Mistletoe birds go pear-shaped?
Peering up at a palm as we were enjoying a meal one night on my daughter’s back deck we noticed this strange blob suspended some distance above our heads. We could come to no conclusions in the dark but daytime observations showed it to be the carefully and solidly constructed nest of the tiny mistletoe bird.
One bird book calls it a “baby’s bootee” nest and you can see why. According to the Birds in Backyards site the nest, which is entirely the work of the female, is made from matted plant-down and spider web, suspended from an outer branch (or in this case a palm frond). And while its form may be pear-shaped, it looks sturdy enough for that fate to be avoided by eggs and nestlings. Well done, Mum!
A red triangle day in the Gold Coast hinterland
The remarkable slug (below) was not a local sighting but is too bizarre (and special) not to feature here. At first glance I thought “who’s been going round drawing geometric figures on the local gastropods?”
Once I was home again with access to the Australian Museum website I discovered it was – wait for it! – the Red Triangle slug (Triboniophorus graeffei), the largest of Australia’s native land slugs. The red triangle encloses the animal’s breathing pore – which caused me to wonder, yet again, at the mysteries and marvels of evolution. The slugs come in a variety of colours including grey, yellow, olive green, pink and scarlet.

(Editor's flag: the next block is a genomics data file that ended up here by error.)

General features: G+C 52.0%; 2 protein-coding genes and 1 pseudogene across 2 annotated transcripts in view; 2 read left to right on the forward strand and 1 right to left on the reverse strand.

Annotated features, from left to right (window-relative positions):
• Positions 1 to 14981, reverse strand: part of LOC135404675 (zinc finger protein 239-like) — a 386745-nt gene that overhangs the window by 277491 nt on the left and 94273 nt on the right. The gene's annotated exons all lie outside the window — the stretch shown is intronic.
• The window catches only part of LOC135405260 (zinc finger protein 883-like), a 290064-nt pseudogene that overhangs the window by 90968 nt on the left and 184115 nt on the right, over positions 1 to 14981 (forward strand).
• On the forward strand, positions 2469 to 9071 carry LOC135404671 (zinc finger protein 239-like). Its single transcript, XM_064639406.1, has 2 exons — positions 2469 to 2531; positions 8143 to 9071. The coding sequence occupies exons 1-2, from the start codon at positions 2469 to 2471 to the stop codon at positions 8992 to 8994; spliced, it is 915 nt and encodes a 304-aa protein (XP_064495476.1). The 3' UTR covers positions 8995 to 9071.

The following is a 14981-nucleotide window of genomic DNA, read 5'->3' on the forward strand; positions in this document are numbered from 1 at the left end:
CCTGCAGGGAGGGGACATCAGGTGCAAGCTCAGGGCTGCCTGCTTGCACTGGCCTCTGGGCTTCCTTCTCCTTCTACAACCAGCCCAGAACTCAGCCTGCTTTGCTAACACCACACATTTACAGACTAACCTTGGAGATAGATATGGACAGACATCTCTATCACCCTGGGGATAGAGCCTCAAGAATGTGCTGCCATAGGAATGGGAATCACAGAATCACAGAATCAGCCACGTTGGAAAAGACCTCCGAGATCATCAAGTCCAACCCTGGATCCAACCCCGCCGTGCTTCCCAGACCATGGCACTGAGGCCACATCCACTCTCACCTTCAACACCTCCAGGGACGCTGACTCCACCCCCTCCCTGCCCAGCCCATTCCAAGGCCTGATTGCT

One source says that they graze on algae growing on the smooth bark of eucalypts (the one at left, slithering over the rough bark of an acacia, might have been doing some kind of penance) and have been known to enter bathrooms to feed on mould. They are found along the south-east Queensland and NSW coastal strip with some records in Victoria and an intriguing blue dot on the Atlas of Australia website which appears to be plonked on top of Townsville. Did someone import one for bathroom cleaning duties?
PS Click on each photo to enlarge.